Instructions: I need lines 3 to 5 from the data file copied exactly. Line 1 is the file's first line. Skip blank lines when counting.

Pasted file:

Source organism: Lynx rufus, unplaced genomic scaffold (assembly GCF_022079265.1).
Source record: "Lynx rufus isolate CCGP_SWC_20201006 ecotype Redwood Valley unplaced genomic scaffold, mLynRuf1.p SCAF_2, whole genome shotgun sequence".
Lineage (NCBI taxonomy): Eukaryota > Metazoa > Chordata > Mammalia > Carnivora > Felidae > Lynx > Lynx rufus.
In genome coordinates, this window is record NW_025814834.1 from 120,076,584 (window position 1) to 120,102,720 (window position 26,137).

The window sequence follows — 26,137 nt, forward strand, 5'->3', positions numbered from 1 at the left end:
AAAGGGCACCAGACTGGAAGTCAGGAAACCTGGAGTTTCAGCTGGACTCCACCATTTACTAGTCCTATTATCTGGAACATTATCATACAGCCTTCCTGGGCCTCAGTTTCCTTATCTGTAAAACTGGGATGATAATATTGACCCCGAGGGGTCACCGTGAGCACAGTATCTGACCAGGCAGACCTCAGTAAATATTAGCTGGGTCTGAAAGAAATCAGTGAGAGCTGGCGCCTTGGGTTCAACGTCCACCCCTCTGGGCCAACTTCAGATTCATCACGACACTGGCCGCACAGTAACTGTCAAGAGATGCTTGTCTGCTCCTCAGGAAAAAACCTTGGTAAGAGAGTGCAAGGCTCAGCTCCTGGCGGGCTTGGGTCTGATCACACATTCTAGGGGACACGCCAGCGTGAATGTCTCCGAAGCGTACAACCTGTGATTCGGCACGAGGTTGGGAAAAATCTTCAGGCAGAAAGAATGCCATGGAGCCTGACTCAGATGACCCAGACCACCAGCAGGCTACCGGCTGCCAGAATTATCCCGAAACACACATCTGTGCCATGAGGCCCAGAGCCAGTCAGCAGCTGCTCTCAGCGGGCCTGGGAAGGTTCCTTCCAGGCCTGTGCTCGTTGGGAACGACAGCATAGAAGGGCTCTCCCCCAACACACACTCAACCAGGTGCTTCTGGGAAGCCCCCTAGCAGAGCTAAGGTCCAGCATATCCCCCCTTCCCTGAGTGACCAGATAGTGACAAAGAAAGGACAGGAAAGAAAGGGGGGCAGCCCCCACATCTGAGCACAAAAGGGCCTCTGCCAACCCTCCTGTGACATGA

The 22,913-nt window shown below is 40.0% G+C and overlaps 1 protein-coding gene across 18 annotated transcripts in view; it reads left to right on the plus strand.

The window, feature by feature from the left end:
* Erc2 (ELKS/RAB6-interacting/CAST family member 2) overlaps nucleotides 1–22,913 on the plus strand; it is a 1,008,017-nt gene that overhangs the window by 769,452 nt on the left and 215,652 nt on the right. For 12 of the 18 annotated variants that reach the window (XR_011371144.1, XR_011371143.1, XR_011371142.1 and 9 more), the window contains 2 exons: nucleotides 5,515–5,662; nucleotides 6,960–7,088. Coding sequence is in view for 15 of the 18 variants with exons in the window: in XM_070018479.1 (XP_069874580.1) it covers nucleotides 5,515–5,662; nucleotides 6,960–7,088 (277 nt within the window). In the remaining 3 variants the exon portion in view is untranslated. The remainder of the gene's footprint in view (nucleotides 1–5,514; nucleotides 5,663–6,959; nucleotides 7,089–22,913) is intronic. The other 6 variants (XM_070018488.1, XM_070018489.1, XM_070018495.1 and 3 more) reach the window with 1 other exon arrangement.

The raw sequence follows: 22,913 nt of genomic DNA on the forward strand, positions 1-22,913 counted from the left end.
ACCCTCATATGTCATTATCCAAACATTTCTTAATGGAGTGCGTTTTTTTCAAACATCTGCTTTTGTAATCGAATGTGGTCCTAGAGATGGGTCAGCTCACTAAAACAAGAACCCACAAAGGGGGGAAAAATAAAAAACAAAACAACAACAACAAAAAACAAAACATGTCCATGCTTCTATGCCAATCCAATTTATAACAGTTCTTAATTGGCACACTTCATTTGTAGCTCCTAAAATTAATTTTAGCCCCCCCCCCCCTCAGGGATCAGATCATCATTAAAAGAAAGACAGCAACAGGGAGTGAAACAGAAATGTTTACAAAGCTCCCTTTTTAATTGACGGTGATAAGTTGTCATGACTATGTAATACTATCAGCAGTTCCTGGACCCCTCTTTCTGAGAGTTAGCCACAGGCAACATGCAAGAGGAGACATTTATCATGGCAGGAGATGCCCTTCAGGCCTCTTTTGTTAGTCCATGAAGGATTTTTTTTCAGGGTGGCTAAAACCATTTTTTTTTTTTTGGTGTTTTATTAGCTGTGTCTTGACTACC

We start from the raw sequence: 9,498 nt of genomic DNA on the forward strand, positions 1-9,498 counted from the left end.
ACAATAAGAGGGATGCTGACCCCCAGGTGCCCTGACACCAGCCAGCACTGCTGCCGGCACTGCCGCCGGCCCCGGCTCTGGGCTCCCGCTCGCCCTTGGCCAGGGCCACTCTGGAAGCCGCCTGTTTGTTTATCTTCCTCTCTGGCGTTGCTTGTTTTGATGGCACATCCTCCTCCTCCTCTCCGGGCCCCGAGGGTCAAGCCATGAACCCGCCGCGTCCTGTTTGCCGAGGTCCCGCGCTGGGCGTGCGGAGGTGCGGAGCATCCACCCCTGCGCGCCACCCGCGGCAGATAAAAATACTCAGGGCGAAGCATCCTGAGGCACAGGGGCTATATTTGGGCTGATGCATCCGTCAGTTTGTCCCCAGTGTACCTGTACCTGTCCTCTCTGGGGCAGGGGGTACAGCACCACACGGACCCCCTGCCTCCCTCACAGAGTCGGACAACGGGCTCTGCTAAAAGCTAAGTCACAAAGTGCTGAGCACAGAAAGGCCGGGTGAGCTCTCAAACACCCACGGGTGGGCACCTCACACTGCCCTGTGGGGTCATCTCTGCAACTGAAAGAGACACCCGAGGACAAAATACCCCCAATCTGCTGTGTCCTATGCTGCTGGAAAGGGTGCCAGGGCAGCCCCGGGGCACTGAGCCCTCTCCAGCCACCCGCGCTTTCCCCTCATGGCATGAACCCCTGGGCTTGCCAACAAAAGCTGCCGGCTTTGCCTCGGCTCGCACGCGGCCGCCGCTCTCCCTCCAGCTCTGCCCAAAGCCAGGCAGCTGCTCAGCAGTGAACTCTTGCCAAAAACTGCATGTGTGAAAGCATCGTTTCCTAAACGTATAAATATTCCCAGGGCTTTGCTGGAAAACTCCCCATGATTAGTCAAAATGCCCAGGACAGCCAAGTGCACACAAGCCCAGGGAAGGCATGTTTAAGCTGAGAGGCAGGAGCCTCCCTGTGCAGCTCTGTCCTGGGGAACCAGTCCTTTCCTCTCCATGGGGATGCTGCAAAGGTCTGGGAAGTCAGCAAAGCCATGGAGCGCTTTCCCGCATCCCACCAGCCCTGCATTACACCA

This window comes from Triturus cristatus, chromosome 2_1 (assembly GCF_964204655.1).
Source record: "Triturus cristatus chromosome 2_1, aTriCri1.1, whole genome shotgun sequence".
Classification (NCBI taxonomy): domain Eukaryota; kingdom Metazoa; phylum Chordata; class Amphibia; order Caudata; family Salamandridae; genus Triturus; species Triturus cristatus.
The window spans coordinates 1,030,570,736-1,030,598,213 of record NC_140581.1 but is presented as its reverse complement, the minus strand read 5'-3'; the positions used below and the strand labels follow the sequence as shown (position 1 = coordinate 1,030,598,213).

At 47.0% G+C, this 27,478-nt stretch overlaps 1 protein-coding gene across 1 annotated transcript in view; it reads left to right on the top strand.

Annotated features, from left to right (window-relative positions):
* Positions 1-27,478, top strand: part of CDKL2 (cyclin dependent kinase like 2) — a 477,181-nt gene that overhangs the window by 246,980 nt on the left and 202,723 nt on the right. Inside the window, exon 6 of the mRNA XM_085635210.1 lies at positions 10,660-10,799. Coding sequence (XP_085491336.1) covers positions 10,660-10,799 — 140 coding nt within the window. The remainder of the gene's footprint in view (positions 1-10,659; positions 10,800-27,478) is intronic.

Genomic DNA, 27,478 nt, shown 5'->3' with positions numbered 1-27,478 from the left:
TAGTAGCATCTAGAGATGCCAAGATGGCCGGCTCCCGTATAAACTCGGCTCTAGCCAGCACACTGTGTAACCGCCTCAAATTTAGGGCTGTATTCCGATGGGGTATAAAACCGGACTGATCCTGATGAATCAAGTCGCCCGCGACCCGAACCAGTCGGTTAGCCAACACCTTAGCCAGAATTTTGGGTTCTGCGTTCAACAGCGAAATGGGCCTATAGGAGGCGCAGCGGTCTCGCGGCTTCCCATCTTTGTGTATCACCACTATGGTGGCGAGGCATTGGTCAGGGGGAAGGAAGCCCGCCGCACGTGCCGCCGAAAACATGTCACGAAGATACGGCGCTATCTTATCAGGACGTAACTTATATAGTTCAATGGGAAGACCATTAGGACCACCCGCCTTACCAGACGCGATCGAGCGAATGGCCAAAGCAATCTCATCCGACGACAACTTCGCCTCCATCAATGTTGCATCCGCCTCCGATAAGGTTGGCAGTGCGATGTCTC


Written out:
Lineage (NCBI taxonomy): Eukaryota > Metazoa > Chordata > Mammalia > Carnivora > Felidae > Lynx > Lynx rufus.
In genome coordinates, this window is record NW_025814834.1 from 120,076,584 (window position 1) to 120,102,720 (window position 26,137).

The window sequence follows — 26,137 nt, forward strand, 5'->3', positions numbered from 1 at the left end: